Emily Hilton is Jewish anti-occupation activist based in the UK. She was a delegate on the Centre For Jewish non-Violence  trip to the West Bank in July 2016. Follow her on Twitter at @emilyhilton.

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    COMMENTS

    1. Bus189

      The article should be called: “How to get a society to lose all sympathy for a cause with one easy step”

      When reform/conservative Jews protest for more tolerance of different Jewish religious practices in Israel that is an internal Jewish conflict. They are fighting against the ultra-Orthodox, who aren’t exactly popular among most Israelis and thus can hope to achieve sympathy and support from most Israeli Jews. Once they side with the Arabs against Israel they would turn themselves into just another threat to the Jewish collective to be ignored, ridiculed, fought and defeated.

      Reply to Comment
    2. AJew

      Instead of protesting occupation, I would like those protestors to present their vision about HOW to end the occupation without risking the idea of a Jewish majority state.

      To protest is easy. To present ideas about the HOW is much harder. I think that most Israeli Jews would be willing to embrace PRACTICAL solutions. Negatives however? Like protests without any clues and ideas? Most of us are not in the business of being persuaded by such actions.

      NOTE
      The above is not a comment about sharing the Kotel. In principle, I support that idea but not if one group or another ends up trampling on the religious sensitivities of others by treating our holy site frivolously.

      Reply to Comment
      • Bruce Gould

        @AJew (from AnotherJew): Blue White Future, the Abraham Center For Middle East Peace and Commanders For Israel’s Security all endorse a more or less unilateral withdrawal from the West Bank, they all have carefully thought out plans written up by former Mossad directors and such, they all have detailed position papers that discuss security issues. But many people won’t support their plans because they don’t require enough humiliation of the Palestinians (i.e., recognizing Israel as a “Jewish State”), they don’t involve phony “negotiations” between parties of unequal strength.
        http://en.cis.org.il/

        Reply to Comment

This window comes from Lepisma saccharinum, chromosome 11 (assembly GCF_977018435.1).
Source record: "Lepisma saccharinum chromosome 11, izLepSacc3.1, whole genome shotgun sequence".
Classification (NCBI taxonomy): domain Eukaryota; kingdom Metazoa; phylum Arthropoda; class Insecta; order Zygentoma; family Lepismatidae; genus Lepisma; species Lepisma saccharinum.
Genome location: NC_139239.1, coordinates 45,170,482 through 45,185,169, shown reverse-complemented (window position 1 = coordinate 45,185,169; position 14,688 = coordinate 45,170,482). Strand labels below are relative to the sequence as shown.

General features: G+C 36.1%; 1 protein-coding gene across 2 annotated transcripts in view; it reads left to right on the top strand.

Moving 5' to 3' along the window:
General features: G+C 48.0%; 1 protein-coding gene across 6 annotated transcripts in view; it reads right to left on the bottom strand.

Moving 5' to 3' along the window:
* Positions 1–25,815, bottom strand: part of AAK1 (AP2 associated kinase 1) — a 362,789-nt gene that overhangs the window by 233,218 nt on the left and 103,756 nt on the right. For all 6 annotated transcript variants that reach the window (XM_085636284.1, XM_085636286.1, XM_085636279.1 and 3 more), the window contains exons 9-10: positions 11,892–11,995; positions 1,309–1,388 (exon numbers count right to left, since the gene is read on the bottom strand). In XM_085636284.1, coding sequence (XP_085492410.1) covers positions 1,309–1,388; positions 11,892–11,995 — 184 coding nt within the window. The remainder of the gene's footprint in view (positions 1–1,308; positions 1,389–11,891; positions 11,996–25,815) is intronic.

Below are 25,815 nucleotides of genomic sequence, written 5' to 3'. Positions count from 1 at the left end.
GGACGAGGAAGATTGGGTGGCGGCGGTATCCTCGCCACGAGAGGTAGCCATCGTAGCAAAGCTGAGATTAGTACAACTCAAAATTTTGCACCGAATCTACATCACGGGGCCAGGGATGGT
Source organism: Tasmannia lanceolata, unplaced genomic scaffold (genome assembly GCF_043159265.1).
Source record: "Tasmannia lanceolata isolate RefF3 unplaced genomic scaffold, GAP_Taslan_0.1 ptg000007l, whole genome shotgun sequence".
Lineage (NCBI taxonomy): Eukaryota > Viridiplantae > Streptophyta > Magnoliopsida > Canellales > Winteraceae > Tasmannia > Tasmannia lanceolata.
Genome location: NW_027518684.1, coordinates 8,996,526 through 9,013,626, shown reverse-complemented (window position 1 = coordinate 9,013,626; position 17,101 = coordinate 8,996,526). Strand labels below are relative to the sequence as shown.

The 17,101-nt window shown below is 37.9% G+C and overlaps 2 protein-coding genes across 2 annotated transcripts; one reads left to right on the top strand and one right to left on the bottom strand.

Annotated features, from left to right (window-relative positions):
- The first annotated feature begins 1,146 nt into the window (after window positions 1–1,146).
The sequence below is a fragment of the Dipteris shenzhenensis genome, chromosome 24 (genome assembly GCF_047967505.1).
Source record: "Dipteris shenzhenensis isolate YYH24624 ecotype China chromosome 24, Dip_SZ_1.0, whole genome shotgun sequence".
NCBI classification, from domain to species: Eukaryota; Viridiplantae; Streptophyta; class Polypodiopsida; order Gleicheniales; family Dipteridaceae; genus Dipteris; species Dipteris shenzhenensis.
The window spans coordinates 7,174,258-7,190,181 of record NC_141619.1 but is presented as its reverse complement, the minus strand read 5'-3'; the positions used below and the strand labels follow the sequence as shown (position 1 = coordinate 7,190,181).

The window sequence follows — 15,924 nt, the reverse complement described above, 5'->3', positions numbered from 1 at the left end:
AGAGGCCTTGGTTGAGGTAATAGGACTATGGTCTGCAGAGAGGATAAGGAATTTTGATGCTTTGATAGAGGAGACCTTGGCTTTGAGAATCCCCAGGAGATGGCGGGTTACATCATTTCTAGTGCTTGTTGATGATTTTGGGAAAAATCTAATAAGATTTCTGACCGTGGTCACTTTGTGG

• AJew

          “But many people won’t support their plans because they don’t require enough humiliation of the Palestinians (i.e., recognizing Israel as a “Jewish State”)”

          I am not buying this already because:

          Recognising Israel as the Jewish nation state should not be humiliating for the Palestinians. So long as they say that it is, alarm bells ring in my head. As I said many times on other threads, there are literally hundreds of Christian and Muslim states out there and no one seems to object to those states. The fact that only the idea of a Jewish state humiliates them, does not bode well.

          Hey, the idea of the two state solution was always two states for two peoples. One state for Jews and another state for the Arabs. Each state can and should have minorities of Arabs and Jews respectively. In line with UN resolution 181 (but no return of descendants of refugees because that would destroy the Jewish majority and which has to date been a ploy by the Arabs to try and do exactly that).

          I said PRACTICAL plan Bruce. But you gave me a plan (no matter who it was written by) which ignores reality and which makes foolish compromises for the sake of compromising but which just sell us out and which have no hope of success).

          Reply to Comment
          • Ben

            “Recognising Israel as the Jewish nation state should not be humiliating for the Palestinians.”

            The obtuseness here, the lack of even cold, tactical empathy, is a gulf too wide to bridge, an arresting phenomenon, a fact of nature to be pondered by science.

            “…but no return of descendants of refugees” to our territory…but we get to transfer our population into their territory (which we knew was illegal from the start–Theodor Meron told us).” Right. Got it. Eminently plausible, Gustavus Flavius Josephus Maximus, Self-Appointed Spokesman for The Jews, eminently plausible. Brilliant, Sir.

            “I said PRACTICAL plan Bruce.”

            Spoken by the champion of the brilliantly impractical plan known as “In return for their recognizing a Jewish State, we get to keep Ariel; does that work for you?”

            Reply to Comment
          • AJew

            “The obtuseness here, the lack of even cold, tactical empathy”

            Ben is describing himself again.

            Fact: the UN voted for two states. One Jewish state one Arab state. Not Israel and an Arab state.